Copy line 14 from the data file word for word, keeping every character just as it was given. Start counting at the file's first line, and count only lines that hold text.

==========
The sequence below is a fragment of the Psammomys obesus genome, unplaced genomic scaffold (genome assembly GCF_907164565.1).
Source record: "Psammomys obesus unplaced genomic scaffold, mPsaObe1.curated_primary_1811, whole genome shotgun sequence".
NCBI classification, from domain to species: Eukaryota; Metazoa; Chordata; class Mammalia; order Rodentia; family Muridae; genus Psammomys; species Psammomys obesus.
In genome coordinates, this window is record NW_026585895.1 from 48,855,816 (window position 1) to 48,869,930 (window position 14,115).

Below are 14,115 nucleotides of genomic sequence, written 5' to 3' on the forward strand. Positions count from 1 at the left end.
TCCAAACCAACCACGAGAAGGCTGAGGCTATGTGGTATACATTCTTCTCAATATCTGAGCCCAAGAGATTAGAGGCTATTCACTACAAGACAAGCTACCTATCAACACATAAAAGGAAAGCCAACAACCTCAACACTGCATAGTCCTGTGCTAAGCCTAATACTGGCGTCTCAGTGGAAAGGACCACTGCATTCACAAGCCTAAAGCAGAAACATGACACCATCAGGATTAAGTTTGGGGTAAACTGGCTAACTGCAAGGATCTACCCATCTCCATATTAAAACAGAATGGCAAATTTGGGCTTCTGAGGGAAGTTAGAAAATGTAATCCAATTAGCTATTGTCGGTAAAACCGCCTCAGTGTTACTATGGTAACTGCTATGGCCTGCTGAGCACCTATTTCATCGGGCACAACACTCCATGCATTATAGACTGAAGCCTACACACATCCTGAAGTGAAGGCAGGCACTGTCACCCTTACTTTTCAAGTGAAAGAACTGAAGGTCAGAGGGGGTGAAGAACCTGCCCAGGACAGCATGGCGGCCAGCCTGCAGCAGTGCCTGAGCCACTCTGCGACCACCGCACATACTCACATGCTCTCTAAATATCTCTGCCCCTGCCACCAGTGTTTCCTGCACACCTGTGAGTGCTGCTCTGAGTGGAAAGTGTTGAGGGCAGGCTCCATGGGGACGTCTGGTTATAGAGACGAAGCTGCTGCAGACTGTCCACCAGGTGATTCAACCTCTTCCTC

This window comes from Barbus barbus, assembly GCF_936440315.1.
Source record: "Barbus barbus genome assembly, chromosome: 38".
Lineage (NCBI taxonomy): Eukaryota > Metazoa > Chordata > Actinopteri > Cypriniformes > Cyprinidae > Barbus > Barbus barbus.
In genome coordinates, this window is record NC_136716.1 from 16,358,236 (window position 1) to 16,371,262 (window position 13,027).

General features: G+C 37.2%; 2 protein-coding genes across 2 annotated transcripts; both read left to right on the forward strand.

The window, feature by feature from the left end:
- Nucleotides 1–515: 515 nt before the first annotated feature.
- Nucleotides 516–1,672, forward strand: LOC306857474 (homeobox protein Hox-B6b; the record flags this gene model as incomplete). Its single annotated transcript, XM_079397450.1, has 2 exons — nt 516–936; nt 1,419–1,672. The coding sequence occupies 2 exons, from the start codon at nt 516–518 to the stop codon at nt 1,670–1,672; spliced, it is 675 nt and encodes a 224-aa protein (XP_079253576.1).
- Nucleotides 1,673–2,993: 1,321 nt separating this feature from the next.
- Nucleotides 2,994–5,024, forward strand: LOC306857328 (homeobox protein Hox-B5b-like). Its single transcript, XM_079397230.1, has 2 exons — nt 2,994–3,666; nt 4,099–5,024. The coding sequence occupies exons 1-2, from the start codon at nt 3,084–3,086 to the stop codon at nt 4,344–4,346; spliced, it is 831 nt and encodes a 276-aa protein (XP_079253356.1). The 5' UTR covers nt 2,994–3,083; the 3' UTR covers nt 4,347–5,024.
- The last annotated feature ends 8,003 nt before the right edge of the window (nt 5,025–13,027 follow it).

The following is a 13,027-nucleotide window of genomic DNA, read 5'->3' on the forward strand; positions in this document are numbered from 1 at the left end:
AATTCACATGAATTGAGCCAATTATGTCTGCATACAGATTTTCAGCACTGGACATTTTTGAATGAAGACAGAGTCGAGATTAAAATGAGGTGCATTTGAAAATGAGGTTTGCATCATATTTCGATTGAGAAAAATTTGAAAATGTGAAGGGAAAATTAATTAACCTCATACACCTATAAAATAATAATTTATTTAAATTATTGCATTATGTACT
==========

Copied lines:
- Nucleotides 516–1,672, forward strand: LOC306857474 (homeobox protein Hox-B6b; the record flags this gene model as incomplete). Its single annotated transcript, XM_079397450.1, has 2 exons — nt 516–936; nt 1,419–1,672. The coding sequence occupies 2 exons, from the start codon at nt 516–518 to the stop codon at nt 1,670–1,672; spliced, it is 675 nt and encodes a 224-aa protein (XP_079253576.1).